To read the first B bytes from the Nth line of a file using pipes in
cat filename | head -N | tail -1 | head -c B
The first pipe takes the output of
cat filename (which is simply a printout of
filename) and feeds it as input to
head -N which produces the first N lines of
filename, the last line of which is produced by
tail -1, and then the first B bytes are pulled out by
head -c B.
So, to read from byte B1 to B2 (inclusive) on the Nth line:
cat filename | head -N | tail -1 | tail -c +B1 | head -c B2-B1
This is cheating a bit because you have to work out B2-B1 first. If you type it as-is you will not succeed. The
+B1 bit in the second
tail command tells it to work from the start of the file (normally
tail counts backwards).
Or you could do it much more “easily” using
cut. To start, we get the Nth line of the file:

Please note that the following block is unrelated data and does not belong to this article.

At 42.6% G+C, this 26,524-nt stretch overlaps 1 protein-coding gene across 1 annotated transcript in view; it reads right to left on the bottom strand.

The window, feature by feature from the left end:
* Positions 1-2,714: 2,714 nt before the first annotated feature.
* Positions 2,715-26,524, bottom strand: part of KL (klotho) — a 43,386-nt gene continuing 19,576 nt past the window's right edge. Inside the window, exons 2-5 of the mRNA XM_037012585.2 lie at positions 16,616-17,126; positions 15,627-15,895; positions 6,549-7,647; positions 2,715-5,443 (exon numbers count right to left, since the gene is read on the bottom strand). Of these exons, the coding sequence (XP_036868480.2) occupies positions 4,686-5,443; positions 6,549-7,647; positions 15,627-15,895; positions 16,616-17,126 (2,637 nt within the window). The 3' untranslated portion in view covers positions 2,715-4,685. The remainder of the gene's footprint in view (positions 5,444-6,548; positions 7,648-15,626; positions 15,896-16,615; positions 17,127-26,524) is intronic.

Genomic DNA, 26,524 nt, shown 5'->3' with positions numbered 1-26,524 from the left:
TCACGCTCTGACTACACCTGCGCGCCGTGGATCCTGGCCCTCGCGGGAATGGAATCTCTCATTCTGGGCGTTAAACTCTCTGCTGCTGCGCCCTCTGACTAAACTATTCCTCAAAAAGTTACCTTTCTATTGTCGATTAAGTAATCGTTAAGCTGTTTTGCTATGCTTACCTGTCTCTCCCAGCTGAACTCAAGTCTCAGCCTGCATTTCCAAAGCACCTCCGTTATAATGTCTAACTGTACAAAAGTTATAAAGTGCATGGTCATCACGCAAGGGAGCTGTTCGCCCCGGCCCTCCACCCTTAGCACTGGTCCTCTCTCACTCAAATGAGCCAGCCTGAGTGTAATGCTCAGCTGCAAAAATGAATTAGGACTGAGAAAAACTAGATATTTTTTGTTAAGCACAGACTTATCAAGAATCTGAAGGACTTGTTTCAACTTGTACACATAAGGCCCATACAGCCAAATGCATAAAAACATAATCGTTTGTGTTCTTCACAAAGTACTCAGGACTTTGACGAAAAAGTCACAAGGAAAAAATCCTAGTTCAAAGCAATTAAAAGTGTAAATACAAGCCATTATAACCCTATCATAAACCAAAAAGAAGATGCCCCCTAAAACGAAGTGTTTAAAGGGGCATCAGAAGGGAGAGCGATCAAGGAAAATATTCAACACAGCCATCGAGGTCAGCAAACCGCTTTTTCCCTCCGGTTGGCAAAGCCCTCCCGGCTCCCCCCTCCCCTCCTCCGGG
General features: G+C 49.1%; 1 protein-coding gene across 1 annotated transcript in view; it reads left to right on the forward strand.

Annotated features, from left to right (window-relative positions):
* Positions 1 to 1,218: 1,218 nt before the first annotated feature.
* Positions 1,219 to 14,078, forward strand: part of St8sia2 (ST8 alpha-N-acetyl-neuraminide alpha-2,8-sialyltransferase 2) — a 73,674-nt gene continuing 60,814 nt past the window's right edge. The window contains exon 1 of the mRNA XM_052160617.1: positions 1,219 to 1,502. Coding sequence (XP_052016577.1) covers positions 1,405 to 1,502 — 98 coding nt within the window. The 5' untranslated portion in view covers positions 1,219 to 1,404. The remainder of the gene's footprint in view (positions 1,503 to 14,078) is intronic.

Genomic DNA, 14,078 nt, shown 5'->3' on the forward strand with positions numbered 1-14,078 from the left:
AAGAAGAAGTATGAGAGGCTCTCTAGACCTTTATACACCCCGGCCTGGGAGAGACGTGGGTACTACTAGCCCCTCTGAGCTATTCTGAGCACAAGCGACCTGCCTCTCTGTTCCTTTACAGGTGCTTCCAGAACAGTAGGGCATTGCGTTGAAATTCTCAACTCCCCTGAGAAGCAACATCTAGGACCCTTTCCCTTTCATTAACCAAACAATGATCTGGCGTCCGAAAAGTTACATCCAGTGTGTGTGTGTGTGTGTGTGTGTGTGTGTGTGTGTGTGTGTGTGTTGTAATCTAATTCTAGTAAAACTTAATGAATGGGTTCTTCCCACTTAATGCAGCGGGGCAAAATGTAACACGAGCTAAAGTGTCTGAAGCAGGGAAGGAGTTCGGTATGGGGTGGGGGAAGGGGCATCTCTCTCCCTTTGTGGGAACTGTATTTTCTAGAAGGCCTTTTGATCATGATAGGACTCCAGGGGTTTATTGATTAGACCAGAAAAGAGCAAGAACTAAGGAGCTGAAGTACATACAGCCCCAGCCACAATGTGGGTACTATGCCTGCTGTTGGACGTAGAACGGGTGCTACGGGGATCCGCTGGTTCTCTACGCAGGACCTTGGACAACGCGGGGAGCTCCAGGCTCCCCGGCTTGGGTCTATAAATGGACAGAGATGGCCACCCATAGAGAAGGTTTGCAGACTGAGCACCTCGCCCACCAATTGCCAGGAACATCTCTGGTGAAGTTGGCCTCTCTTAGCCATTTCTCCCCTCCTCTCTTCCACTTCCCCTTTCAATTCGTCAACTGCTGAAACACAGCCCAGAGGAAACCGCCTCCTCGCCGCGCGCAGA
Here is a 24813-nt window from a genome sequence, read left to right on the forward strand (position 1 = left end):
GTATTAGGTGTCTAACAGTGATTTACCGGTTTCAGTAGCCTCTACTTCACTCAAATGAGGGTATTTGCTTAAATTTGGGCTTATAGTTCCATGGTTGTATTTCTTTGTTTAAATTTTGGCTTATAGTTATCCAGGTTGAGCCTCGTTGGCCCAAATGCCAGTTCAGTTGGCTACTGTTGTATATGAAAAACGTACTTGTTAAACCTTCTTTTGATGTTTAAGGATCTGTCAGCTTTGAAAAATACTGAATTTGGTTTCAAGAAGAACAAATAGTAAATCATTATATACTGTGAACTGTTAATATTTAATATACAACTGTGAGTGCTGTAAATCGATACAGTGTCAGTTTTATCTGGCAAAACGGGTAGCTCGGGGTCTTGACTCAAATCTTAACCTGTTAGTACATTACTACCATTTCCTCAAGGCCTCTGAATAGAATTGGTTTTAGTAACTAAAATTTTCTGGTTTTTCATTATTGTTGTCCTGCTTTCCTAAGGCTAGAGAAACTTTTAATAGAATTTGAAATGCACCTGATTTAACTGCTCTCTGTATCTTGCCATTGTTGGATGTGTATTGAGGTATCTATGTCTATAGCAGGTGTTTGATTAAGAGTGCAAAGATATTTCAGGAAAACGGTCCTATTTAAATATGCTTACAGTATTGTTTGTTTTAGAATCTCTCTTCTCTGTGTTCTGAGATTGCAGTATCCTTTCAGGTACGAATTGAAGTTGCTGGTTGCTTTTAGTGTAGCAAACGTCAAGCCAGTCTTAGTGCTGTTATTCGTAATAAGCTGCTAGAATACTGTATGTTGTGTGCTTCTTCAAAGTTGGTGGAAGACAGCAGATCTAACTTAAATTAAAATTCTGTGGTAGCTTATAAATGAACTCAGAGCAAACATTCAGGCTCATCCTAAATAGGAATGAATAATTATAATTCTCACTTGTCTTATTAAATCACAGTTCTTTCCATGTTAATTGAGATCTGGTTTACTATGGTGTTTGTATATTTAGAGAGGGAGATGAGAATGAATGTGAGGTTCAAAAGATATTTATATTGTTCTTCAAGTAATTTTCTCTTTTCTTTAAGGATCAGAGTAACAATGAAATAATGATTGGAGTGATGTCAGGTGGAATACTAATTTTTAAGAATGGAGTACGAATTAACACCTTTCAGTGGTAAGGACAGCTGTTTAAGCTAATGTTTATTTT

sed 'Nq;d' filename
Knowing nothing about
sed, this took a while to understand. I’m still not entirely sure if my intuition is correct, but it goes as follows:
sed scans the file line by line. The
q command is triggered only on line N. On every other line, instead of printing the file, it doesn’t print (thanks to
d), so we see nothing. When it gets to line N it
quits, after printing the line, but before triggering
d. Another way to print only line N is with
sed -n 'Np' filename
What happens here is that
-n tells said not to print anything, while
p says ‘print line N’. The difference between this and the previous one is that
sed will continue to the end of the file, quietly not printing anything. That’s sort of a waste of time, so – as per usual – the less comprehensible version is faster.
And now we can simply do
sed 'Nq;d' filename | cut -b B1-B2
B1-B2 can can be written literally, because
cut takes a range as its argument.
We could have also used
awk to extract a line, instead of
awk 'NR==N' filename
I am particularly interested in learning
sed though, so I’ll try to stick to
sed solutions where possible.